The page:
Top 10 Diet Pitfalls
You are diligent with your diet (or so you think) and exercise on a regular basis … yet the scale doesn’t budge. Chances are that you are not being quite as virtuous as you think. Check out these common diet pitfalls.
1. Skipping breakfast in attempts to save calories. Polls have shown that only 40% of Americans eat breakfast. Big mistake! Not only does this slow your metabolism, but studies have shown that skipping meals leads to eating more later. In addition, breakfast skippers have more body fat.
2. Underestimating calories from alcohol. Just because alcohol is liquid and slides down, doesn’t mean it’s low in calories. Hard liquor (vodka, tequila, etc.) has about 80 calories per ounce. Your favorite martini can easily have 4 ounces … 320 calories. A 5 oz glass of wine has about 125 calories. Who has one glass? (this drink actually had 7 oz of booze = 560 calories!)
3. Liquid calories (non-alcoholic) count … a lot! This goes for ice teas, smoothies, juices, coffee drinks such as lattes and frappacinos, vitamin enhanced beverages, sports drinks, etc. Scrutinize the labels and make sure you pay attention to serving sizes. Many of these drinks have 2.5 servings per bottle.
4. Health claims do not mean low calorie. All natural, organic, hormone free and gluten free foods have just as many calories as regular foods. Don’t get caught up in the hype!
5. Being carb phobic but a protein glutton. I frequently see clients who are carb phobic but have no problem inhaling a 16 oz juicy steak or ordering a cheese omelet with bacon. While a good balance of carbs and protein is important for weight loss, the bottom line is calories. High fat meats and cheese have 80-100 calories per ounce. The calories add up quickly!
6. Underestimating calories in general. It is great that many of the NYC restaurants now list calories on the menu. Who knew that a chicken caesar wrap had 800 calories! Other tricky high calorie items include tuna salad sandwiches (~ 650 calories or more) and cobb or caesar salads (900-1200 calories with the dressing). The problem with eating out or take out foods is that we just don’t know how they are prepared .. even if they appear healthy.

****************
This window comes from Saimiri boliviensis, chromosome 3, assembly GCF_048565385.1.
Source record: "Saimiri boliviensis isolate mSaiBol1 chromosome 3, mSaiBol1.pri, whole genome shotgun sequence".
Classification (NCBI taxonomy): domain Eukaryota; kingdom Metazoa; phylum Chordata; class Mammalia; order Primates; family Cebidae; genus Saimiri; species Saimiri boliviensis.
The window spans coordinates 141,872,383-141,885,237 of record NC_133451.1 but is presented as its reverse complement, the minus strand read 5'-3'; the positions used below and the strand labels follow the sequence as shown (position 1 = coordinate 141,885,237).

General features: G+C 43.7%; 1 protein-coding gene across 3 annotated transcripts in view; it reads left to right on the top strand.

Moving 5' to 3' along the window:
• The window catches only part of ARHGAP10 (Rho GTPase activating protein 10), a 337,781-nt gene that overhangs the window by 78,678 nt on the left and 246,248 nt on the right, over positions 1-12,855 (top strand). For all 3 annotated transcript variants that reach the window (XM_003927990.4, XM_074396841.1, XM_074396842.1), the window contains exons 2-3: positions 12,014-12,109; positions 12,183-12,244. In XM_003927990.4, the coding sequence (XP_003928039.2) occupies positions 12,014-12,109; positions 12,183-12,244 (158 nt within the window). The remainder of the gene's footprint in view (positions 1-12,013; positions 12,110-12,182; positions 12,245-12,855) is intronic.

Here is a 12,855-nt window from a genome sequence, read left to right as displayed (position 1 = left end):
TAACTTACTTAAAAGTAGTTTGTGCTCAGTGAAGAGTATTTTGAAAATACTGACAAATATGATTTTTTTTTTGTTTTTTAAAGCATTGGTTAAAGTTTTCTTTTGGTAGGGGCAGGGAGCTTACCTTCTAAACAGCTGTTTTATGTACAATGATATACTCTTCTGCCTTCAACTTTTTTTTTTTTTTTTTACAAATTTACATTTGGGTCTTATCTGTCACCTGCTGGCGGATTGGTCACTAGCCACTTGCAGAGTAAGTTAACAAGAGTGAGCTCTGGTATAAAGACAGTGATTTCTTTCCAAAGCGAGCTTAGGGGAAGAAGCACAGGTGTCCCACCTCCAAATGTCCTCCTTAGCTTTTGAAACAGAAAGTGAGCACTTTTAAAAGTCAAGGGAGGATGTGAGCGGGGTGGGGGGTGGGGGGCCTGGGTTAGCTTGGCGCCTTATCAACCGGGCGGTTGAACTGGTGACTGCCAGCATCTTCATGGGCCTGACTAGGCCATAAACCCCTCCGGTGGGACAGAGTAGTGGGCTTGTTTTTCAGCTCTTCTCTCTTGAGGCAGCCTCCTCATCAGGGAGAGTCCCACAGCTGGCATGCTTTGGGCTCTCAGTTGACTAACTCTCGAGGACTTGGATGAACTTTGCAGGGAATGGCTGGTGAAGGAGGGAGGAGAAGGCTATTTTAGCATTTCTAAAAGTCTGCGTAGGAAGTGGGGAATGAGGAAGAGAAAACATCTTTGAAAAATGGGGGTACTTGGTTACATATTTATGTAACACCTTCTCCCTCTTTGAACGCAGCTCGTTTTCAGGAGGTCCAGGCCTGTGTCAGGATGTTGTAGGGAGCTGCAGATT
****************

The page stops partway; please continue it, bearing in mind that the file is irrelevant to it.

7. Overdoing the healthy fats such as olive oil and nuts. While these foods are super healthy, you still need to consume them in moderation as they’re high calorie. If you’re dipping your bread in olive oil, adding it to your salad and sauteing veggies in it, the calories can really add up. One tablespoon has 120 calories. And one ounce of nuts (~ 24 almonds, 18 cashews or 14 walnut halves) has 160-180 calories. (this Park City, Utah man likes to heavily dip his food in olive oil)
8. Forgetting about the little extras. A bite of your kid’s pizza, a mini chocolate off your co-workers desk, a forkful of your husband’s pasta … all these calories add up. Eating as little as an extra 50 calories a day will promote a 5 pound weight gain a year.
9. Overestimating the calories you burn while exercising. Think your 3o minute eliptical workout entitles you to have that extra slice of pizza – wrong! Often times, the “calories burned” stated on these machines are overestimated. And even if they were accurate, remember in order to lose weight, the goal is to have a calorie deficit.
10. The more you exercise, the hungrier you get. Trying to lose weight by doing massive amounts of exercise will only backfire (unless you are doing the Tour D’France or an ironman like Dustin – see pic). Studies have shown that many people who train for a marathon actually gain weight! Bottom line, exercise moderately on a regular basis. Make sure you are eating a healthy balanced diet with adequate carbs and protein to refuel your muscles. Limit the empty calories such as sweets and alcohol.
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I especially love problem-solving, whether it’s helping women defeat issues plaguing them for years, helping a busy executive find practical ways to get heart healthy, or providing tips to help you reverse diabetes. That’s why I’m on a constant quest to expand my knowledge by staying on top of the latest research.